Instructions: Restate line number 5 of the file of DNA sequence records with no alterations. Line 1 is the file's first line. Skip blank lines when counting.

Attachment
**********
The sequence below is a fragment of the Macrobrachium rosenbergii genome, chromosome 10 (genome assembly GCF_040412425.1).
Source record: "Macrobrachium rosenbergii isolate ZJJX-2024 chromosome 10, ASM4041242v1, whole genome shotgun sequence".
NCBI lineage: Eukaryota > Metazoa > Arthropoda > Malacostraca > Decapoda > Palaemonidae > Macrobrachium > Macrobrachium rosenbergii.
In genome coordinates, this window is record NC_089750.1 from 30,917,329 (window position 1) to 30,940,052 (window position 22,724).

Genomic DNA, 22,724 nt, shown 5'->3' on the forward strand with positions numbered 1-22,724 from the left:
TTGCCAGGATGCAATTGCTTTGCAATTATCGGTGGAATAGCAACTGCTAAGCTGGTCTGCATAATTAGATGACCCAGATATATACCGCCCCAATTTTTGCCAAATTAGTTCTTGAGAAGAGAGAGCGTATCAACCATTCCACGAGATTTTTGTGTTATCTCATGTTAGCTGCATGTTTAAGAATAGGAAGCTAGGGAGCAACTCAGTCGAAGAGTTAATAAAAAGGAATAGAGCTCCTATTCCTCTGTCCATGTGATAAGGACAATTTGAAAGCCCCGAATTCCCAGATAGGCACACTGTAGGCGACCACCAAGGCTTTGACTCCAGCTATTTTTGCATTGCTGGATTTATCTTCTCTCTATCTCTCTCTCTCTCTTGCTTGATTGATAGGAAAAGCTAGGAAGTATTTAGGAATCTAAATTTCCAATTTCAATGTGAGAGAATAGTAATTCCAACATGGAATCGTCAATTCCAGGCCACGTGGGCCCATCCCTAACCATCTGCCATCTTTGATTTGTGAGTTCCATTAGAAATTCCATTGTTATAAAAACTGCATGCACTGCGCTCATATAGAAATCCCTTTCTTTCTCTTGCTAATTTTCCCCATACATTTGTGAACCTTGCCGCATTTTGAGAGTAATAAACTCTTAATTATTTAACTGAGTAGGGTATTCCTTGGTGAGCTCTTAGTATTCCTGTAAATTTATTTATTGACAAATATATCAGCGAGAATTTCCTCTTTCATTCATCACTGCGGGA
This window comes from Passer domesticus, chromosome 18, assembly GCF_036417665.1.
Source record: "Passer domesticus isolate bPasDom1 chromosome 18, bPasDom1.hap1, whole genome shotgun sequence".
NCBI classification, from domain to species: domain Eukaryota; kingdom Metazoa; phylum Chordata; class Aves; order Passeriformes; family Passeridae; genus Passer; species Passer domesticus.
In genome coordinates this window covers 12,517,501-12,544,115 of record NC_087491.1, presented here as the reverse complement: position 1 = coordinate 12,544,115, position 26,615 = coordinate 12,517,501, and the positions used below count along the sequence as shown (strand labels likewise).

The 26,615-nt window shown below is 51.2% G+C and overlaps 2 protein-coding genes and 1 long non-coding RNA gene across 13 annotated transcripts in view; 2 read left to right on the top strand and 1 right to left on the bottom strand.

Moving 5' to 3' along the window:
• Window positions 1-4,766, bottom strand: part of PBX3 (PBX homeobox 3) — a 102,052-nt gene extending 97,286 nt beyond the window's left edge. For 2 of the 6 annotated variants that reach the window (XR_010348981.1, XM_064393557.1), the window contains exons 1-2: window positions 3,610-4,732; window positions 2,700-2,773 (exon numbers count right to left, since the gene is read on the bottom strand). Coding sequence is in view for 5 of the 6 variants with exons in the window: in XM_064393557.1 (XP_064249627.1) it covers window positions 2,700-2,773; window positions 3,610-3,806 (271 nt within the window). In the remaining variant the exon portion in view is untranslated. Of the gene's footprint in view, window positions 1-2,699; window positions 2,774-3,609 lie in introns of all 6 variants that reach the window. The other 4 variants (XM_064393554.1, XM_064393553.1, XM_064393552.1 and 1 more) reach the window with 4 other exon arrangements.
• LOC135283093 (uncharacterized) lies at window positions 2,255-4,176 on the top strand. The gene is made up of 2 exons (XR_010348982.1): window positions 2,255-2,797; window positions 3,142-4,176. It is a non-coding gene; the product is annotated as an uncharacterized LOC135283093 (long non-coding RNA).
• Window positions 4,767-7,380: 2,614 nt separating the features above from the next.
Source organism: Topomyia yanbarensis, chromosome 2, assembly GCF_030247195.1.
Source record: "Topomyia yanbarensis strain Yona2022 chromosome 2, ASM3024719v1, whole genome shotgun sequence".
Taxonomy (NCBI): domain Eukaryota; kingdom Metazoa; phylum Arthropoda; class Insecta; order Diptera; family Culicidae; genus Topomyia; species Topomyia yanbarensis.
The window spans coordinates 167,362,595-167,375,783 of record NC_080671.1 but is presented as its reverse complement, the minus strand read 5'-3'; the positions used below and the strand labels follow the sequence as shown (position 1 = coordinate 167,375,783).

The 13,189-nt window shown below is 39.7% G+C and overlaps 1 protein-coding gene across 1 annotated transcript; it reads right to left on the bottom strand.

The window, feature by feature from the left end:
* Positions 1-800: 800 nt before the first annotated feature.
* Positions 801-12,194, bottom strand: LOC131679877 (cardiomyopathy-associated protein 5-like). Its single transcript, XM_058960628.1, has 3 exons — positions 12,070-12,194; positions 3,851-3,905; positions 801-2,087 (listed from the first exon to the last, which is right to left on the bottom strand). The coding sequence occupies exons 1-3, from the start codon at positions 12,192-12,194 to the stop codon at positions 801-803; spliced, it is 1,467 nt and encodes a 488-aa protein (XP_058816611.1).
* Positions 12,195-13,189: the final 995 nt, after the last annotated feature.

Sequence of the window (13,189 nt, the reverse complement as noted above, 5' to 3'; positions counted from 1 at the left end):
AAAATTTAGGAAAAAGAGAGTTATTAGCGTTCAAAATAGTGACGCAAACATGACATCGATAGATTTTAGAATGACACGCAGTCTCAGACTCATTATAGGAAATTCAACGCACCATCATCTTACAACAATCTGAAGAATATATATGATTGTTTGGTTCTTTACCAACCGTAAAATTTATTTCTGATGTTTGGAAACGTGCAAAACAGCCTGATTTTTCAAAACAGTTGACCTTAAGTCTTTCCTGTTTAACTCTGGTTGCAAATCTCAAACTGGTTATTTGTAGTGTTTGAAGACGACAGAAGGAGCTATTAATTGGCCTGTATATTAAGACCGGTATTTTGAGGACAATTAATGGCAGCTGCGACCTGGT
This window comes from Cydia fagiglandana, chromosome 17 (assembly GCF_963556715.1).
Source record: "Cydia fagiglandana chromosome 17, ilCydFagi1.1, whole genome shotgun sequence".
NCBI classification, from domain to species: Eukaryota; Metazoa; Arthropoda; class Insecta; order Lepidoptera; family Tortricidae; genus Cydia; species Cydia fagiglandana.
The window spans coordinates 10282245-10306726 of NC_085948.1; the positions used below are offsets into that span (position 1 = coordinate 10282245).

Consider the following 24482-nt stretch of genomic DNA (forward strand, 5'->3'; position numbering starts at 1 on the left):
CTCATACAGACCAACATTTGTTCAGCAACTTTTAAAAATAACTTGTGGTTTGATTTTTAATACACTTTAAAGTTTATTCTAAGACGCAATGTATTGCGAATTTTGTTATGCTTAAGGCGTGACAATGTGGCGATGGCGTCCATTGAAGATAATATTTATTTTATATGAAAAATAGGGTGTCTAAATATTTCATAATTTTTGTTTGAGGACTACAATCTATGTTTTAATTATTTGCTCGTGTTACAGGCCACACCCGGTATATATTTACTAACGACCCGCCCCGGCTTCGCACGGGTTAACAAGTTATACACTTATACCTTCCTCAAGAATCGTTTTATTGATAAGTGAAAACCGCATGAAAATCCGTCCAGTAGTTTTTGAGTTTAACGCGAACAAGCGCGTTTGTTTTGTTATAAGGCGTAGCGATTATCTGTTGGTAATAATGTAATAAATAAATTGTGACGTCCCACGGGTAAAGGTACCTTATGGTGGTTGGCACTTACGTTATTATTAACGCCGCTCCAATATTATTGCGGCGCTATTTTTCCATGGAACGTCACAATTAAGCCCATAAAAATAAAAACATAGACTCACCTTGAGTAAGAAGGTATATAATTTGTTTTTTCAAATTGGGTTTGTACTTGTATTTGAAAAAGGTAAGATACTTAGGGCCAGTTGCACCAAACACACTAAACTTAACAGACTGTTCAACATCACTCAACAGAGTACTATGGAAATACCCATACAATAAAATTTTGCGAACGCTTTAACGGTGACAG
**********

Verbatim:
Genomic DNA, 22,724 nt, shown 5'->3' on the forward strand with positions numbered 1-22,724 from the left: